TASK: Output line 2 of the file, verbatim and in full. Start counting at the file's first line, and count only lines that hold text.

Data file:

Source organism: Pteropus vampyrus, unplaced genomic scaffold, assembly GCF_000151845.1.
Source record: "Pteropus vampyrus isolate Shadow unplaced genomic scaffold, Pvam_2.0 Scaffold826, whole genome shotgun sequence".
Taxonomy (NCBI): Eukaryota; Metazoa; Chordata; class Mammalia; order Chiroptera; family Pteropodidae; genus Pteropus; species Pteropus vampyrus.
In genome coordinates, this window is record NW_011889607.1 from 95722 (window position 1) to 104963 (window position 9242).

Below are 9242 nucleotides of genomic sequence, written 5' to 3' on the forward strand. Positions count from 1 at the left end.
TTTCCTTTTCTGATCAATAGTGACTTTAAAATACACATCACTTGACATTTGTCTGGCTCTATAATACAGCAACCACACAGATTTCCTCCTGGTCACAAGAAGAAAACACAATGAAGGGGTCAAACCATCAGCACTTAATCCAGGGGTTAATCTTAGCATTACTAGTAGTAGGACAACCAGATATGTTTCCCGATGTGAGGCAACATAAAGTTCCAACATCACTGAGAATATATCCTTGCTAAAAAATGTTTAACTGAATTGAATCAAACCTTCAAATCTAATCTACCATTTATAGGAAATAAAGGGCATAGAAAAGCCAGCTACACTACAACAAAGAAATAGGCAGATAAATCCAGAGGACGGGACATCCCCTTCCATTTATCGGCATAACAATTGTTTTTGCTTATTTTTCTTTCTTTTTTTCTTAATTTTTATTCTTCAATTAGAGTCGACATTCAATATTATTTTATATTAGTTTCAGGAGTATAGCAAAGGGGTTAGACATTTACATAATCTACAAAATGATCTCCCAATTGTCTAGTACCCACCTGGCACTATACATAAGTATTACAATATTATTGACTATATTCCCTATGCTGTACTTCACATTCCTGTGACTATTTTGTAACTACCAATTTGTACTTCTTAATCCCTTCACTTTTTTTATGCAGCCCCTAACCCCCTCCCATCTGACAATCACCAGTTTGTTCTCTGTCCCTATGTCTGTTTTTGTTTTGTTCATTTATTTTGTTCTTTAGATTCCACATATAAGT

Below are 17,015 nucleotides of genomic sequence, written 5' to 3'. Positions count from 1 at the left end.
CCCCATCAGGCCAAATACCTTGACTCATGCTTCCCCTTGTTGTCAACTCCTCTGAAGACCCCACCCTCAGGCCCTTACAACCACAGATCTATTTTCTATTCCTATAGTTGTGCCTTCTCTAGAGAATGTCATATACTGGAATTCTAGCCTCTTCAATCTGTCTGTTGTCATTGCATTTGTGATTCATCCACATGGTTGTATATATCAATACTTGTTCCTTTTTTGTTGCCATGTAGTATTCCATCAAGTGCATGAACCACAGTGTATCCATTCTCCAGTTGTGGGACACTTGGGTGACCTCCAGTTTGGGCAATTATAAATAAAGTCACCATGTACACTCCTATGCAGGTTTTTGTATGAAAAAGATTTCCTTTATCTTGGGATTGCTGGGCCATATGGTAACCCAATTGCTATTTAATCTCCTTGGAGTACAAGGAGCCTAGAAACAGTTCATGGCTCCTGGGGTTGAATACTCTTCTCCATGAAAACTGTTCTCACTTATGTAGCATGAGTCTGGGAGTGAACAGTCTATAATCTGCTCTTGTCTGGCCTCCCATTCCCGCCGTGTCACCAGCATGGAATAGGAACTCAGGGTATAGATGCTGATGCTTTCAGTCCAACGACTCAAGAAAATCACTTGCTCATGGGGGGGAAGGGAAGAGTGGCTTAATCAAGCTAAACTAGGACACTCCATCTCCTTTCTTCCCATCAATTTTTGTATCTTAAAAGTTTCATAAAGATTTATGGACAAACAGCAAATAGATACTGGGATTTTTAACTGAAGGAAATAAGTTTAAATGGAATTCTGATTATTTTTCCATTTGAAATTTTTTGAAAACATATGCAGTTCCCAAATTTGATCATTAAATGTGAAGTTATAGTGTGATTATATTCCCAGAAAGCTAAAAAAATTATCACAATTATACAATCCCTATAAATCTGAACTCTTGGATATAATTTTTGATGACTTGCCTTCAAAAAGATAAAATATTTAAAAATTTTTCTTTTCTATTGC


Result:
Source record: "Pteropus vampyrus isolate Shadow unplaced genomic scaffold, Pvam_2.0 Scaffold826, whole genome shotgun sequence".